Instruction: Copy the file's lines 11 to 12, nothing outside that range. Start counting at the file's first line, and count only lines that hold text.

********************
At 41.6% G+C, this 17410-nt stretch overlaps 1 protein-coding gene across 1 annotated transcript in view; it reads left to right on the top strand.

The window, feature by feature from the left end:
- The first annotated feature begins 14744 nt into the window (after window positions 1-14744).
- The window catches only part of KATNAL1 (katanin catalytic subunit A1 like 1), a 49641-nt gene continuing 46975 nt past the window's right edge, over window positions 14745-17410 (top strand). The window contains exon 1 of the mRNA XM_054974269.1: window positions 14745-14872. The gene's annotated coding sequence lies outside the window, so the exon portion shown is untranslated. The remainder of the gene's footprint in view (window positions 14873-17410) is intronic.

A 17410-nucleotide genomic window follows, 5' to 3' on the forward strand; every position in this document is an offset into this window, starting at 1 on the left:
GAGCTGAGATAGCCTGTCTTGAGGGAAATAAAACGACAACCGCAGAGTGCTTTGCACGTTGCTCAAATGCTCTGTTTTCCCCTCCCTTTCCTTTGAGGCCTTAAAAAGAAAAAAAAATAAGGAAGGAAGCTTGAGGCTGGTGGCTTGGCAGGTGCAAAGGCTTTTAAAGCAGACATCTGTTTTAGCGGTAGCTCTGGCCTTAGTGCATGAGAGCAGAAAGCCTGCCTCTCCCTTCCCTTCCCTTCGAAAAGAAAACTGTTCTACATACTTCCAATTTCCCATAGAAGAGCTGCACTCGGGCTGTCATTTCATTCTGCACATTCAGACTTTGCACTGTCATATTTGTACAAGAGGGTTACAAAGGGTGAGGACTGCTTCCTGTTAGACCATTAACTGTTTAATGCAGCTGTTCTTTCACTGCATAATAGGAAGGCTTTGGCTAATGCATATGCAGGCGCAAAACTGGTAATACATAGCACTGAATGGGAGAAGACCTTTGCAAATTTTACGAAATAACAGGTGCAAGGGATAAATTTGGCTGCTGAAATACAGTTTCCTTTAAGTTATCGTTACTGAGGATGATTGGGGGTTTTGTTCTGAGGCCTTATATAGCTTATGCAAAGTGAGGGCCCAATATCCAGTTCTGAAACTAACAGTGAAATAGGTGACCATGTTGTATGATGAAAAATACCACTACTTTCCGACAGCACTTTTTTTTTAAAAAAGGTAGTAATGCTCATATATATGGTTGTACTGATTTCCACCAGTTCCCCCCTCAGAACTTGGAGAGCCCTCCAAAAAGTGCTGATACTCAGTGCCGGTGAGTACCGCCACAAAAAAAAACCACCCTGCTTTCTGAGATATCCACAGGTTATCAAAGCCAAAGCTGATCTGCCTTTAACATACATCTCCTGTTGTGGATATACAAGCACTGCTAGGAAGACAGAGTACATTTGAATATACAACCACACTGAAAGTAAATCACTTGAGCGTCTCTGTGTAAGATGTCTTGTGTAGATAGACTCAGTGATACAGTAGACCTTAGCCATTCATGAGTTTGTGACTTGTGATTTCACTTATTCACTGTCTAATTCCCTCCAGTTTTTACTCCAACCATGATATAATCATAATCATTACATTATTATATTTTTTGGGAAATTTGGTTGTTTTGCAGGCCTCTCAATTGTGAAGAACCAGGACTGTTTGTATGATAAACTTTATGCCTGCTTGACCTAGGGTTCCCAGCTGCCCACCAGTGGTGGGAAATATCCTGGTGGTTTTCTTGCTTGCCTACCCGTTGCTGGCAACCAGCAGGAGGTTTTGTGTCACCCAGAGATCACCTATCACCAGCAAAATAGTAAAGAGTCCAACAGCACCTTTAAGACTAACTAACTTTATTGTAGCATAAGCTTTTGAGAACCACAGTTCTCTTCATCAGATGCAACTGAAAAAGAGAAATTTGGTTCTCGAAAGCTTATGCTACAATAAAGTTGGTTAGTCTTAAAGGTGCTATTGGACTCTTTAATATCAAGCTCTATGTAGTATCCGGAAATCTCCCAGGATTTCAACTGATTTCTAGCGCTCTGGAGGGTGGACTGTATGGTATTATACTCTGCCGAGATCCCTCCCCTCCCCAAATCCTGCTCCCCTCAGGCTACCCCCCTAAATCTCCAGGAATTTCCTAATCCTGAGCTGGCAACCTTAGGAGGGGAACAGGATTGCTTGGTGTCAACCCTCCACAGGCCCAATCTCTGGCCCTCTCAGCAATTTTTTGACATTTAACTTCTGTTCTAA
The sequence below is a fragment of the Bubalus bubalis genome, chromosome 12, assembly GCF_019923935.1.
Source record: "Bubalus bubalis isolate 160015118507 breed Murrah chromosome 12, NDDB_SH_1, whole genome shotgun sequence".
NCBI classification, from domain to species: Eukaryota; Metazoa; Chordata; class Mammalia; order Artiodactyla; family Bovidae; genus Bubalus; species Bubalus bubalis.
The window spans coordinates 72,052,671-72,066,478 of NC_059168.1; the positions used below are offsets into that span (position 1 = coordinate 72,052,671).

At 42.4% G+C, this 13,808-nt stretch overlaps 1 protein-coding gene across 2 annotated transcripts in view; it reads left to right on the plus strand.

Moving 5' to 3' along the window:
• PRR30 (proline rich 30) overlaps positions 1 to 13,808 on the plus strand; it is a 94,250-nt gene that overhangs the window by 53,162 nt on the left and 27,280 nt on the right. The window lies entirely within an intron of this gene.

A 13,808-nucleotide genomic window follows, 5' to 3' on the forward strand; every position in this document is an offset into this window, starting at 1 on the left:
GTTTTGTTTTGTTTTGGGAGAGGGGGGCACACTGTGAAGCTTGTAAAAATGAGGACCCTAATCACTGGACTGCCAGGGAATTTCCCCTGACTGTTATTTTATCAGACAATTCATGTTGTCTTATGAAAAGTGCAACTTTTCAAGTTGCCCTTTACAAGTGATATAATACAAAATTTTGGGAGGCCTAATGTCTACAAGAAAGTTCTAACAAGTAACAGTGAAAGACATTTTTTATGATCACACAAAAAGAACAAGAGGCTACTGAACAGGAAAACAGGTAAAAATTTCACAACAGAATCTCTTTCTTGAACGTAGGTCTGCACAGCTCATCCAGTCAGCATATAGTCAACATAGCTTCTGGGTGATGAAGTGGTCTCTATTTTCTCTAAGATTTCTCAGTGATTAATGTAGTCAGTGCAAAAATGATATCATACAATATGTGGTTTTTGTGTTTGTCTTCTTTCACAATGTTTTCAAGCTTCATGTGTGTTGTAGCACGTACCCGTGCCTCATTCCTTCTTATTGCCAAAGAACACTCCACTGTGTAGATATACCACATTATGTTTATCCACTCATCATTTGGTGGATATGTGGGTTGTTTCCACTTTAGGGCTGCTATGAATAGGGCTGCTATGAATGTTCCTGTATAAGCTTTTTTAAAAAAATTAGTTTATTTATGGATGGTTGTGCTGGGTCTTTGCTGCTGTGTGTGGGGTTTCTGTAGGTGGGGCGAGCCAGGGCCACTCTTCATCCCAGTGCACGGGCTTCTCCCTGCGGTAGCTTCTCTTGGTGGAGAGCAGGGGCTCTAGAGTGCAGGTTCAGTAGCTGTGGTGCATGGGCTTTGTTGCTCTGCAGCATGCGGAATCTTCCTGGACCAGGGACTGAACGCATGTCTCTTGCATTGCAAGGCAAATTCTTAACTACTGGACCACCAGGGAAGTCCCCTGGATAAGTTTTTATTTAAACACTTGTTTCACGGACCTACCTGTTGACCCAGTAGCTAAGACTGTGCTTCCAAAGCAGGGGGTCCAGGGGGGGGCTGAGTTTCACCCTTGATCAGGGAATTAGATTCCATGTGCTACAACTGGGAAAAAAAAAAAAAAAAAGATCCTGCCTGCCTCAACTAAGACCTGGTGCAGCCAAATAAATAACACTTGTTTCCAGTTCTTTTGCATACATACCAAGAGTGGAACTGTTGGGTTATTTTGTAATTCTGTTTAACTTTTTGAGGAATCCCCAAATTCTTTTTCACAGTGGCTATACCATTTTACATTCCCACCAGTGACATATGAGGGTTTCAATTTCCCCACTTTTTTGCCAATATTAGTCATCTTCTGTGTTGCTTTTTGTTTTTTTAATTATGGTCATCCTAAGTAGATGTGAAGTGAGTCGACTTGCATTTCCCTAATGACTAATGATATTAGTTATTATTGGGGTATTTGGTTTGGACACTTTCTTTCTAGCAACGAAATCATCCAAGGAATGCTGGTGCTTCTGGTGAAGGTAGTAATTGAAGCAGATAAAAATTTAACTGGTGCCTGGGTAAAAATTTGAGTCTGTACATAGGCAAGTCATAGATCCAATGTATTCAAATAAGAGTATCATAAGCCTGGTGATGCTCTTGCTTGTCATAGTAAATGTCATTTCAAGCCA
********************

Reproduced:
At 42.4% G+C, this 13,808-nt stretch overlaps 1 protein-coding gene across 2 annotated transcripts in view; it reads left to right on the plus strand.

Moving 5' to 3' along the window: